Vladimir Avinsky, a Russian atomic, molecular, and optical physicist began to study the Ural pictograms recently to compare them to existing chemical structures and formulas. He finds that the images bear a striking resemblance to the chains, polygons, and other shapes used in chemical compounds in organic chemistry. A frequently found shape amongst the pictograms is a “ honeycomb” structure. Some say these “honeycombs” may be illustrations of actual honeycomb, but some, like Avinsky, believe they represent chemical structures.
Though the Ural pictograms appear to represent chemical structures, it is unknown how they would have known the chemical makeup of various compounds. As of now, there is little to no evidence beyond the pictograms that would explain how ancient Russians over 5,000 years ago would have been able to determine these chemical makeups. While some chemists and archaeologists theorize that ancient civilizations may have had advanced technology beyond what we already know, others, including Avinsky, believe this information may have been given to indigenous civilizations from extraterrestrials visiting earth.
This answer may sound extreme, but a look into the actual chemical compounds themselves as well as additional evidence for extraterrestrial contact provides more insight on this belief.
Some of the Ural pictograms (orange), compared to structural formulas of polyethylene, polyvinylchloride, atactic polystyrene, anthracene, phenanthrene, fluorocyclene, chrysene, graphite and gramicidin S. (Brandmeister / Public domain )
The Curious Chemicals Analyzed
The Ural pictograms display multiple different polygon structures throughout nearly the entire 800-kilometer (500-mile) span of illustrations. Some of the clearest and most curious drawings are nearly identical to the chemical makeup of a few common compounds. The most common compounds that can be identified from the pictograms include polyethylene, atactic polystyrene, graphite, and gramicidin S. There is also evidence for compounds such as anthracene, chrysene, fluorocyclene, and other similar chemicals.
The uses for these chemical compounds are quite interesting. Graphite has a history of being used as both a writing utensil and a refractory material in making weapons. It is also now used in making lithium-ion batteries, graphene technology, and as a semi-conductor. Polyethylene is the most common plastic in the world and is used in a number of different objects including plastic bags, fuel containers, water bottles, and much more. Gramicidin S, on the other hand, is a common antibiotic that works to kill gram-positive and gram-negative bacterial infections. It is also capable of killing some fungi species.
If indigenous peoples in the Ural Mountains were capable of understanding the chemical makeup of these compounds, it is possible that they would have used them in various technologies within their civilization. Graphite could have been used in writing utensils or advanced technology. Polyethylene could have been used to create various objects and structures needed for everyday life. Gramicidin S could have been used to treat bacterial and fungal infections in different parts of the body. But what evidence, if any, is there to support any of this? Historical analysis of the people living in the Ural Mountains may give us more insight.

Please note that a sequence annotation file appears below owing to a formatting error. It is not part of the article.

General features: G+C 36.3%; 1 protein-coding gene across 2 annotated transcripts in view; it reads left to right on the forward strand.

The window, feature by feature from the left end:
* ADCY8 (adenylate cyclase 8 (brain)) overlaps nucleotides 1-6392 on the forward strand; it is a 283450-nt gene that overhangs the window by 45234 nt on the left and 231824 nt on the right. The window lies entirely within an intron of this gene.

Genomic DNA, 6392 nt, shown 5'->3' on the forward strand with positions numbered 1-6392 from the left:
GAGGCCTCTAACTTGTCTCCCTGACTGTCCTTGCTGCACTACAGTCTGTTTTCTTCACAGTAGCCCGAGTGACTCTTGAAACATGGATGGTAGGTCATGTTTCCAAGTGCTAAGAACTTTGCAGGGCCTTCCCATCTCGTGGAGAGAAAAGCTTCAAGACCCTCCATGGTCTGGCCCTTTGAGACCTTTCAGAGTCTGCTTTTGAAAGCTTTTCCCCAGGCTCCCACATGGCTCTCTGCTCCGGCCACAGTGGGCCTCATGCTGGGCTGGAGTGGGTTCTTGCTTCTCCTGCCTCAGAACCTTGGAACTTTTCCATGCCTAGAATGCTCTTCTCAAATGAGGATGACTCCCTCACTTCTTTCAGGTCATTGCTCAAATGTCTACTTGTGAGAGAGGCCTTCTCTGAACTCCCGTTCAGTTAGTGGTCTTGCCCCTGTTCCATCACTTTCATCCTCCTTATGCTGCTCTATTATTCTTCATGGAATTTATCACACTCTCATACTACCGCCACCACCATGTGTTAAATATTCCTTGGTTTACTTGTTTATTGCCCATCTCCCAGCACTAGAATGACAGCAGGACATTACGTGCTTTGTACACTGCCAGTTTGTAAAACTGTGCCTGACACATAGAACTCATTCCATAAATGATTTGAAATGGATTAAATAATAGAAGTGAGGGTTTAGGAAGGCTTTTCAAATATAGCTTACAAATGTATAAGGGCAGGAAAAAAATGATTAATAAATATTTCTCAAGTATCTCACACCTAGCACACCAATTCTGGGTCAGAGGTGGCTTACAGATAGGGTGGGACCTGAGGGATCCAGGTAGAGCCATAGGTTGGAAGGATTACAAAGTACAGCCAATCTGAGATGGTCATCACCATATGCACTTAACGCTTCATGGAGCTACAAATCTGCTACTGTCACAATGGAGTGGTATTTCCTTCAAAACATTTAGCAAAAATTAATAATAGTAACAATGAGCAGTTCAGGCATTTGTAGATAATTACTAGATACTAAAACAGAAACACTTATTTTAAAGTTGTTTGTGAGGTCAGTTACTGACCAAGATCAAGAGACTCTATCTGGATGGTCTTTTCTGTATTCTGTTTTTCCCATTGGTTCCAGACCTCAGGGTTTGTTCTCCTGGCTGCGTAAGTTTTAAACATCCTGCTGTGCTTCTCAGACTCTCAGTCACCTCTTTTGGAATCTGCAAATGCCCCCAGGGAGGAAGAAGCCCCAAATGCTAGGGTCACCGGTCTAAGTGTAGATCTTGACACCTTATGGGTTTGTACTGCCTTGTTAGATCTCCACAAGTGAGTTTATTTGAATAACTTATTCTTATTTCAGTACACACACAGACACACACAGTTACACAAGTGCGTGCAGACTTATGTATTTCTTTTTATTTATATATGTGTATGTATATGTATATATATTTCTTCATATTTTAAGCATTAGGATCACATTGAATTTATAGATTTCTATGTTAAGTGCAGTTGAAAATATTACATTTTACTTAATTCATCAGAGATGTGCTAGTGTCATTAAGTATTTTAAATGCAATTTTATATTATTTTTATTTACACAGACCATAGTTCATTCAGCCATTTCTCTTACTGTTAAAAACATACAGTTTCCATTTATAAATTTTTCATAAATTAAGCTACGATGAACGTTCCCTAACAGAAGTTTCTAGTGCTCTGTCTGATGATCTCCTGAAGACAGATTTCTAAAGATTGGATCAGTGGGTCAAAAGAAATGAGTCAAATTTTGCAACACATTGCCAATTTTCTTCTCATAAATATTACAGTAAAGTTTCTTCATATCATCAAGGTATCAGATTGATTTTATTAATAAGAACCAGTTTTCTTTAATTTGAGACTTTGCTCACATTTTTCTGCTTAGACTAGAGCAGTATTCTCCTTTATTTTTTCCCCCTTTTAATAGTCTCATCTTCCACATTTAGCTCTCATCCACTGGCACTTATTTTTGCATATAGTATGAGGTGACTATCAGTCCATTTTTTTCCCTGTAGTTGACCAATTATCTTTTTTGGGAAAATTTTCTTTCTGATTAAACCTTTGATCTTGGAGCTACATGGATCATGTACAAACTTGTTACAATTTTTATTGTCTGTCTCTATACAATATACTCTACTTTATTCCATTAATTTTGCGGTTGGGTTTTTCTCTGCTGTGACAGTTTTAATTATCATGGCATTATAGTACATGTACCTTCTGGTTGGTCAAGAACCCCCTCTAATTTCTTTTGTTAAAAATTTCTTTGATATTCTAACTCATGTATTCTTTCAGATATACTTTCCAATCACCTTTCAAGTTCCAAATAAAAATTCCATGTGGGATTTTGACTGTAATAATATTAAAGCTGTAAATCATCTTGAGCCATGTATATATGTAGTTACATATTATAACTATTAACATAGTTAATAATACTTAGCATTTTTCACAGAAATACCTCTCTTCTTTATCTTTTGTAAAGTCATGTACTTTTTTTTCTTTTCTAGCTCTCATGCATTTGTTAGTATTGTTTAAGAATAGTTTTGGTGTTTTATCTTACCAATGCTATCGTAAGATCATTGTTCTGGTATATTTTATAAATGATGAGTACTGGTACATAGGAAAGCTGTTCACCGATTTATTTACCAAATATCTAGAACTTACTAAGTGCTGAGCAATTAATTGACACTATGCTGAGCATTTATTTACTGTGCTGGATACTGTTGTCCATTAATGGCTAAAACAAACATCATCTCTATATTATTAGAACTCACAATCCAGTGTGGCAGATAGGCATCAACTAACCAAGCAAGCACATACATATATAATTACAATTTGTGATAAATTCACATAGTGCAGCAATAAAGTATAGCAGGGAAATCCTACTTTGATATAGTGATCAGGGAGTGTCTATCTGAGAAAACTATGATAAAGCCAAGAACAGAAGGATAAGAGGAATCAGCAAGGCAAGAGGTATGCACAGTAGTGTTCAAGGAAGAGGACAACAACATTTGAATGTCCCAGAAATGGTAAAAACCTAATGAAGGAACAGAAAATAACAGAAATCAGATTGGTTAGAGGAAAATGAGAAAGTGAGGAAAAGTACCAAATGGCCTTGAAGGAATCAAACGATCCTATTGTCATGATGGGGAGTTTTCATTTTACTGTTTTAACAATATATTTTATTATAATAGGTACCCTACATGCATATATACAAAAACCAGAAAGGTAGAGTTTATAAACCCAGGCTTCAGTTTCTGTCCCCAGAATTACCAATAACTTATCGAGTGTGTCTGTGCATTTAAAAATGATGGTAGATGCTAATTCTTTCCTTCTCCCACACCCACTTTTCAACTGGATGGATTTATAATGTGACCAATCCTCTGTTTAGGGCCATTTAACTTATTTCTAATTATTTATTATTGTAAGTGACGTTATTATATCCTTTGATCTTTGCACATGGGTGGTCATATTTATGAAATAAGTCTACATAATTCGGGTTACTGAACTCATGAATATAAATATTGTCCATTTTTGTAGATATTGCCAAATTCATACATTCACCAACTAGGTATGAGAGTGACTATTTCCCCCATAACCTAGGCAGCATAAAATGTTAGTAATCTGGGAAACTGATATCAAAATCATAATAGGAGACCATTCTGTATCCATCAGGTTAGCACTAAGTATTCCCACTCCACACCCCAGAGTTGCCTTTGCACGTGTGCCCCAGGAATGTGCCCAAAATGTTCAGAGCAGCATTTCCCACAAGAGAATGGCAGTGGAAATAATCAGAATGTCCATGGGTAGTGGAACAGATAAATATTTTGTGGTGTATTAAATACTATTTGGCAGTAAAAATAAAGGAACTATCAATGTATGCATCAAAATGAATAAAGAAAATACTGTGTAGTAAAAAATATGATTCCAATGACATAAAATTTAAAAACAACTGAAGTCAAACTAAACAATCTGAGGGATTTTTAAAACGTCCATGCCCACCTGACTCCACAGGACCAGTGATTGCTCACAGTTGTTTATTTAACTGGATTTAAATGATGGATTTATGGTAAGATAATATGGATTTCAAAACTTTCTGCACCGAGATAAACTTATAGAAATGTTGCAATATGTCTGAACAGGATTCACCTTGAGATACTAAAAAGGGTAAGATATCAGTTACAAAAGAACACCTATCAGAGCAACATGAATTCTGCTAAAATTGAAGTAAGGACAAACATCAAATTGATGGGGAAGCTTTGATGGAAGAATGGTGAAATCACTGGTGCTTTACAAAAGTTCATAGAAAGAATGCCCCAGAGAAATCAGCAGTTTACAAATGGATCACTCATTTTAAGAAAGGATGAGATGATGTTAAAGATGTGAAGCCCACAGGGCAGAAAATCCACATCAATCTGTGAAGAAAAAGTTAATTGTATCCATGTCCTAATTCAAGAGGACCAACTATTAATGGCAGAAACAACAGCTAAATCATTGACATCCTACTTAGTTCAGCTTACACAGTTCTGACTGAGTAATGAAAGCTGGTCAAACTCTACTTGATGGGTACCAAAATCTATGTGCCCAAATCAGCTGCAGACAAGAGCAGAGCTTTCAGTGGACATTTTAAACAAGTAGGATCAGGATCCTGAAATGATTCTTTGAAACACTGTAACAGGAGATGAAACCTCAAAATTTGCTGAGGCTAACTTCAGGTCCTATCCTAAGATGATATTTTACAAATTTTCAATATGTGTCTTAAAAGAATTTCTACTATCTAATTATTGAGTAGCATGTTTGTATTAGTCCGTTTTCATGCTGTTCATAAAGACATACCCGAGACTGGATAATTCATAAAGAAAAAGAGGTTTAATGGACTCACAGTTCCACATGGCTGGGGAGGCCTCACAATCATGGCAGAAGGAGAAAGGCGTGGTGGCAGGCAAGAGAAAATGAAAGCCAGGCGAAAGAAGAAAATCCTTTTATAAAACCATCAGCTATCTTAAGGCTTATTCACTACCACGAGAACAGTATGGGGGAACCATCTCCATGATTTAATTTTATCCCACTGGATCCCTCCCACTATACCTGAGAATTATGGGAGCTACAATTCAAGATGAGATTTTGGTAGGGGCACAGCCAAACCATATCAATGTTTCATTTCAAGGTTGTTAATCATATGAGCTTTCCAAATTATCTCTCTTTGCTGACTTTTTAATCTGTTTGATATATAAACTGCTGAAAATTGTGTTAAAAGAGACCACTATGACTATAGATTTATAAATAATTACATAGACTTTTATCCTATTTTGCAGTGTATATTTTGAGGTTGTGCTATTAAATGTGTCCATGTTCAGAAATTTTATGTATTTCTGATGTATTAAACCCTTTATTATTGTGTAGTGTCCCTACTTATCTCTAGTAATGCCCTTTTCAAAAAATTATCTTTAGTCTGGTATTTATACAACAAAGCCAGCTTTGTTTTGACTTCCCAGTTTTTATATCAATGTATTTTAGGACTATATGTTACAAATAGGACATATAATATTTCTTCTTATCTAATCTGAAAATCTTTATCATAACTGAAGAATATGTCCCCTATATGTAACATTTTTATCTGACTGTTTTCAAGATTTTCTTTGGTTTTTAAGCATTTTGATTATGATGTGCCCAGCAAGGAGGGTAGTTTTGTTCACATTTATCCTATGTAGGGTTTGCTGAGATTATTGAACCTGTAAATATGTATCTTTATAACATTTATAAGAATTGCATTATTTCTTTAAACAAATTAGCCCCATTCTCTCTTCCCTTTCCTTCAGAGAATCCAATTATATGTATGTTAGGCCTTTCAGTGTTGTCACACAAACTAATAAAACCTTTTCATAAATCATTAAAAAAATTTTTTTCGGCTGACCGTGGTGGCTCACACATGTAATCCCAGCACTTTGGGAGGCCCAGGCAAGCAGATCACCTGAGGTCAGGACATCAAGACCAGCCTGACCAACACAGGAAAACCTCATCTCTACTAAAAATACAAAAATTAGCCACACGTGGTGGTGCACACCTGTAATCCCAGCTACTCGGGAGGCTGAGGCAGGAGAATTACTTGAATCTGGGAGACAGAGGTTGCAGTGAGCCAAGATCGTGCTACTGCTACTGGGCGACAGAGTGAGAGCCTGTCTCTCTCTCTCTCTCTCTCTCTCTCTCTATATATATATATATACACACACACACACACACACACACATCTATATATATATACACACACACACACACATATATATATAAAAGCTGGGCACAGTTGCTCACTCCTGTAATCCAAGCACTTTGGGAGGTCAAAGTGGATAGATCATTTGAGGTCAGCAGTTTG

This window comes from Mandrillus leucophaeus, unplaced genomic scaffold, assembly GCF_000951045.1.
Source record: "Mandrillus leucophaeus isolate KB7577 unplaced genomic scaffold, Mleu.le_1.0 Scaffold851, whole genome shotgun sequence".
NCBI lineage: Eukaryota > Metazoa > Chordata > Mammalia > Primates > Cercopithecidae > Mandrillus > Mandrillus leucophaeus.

Kapova Cave paintings of bison in the southern Urals. (SaganZ / CC BY-SA 4.0 )
Indigenous Civilization: Average Citizens or Secret Geniuses?
The indigenous peoples living in the Ural Mountains at the time of the Ural pictograms production are all part of several different groups. In the north live the Nenets in the Pay-Khoy region, while towards the mid-south region of the mountains are the Komi, Mansi, and Khanty people. The largest indigenous group in the Ural Mountains is the Bashkir, a people who reside in the southernmost part of the mountains. These groups are all settled now, with the northernmost groups still living traditionally via fishing, hunting, and reindeer raising.
The indigenous groups within the Ural Mountains nowadays only make up about one-fifth of the total population of the Urals. The other four-fifths consist of modern-day Russians who do not stem from these indigenous groups. Both modern and indigenous peoples in the Urals participate in traditional lifestyles including hunting and fishing. They also frequently utilize many of the resources offered in the Ural Mountains including magnetite, titanium, chromite, gold, platinum, and other ores and precious stones. These high amounts of mineral resources have led some areas of Ural civilization to capitalize on mining, machine building, and metallurgy as primary jobs in the region.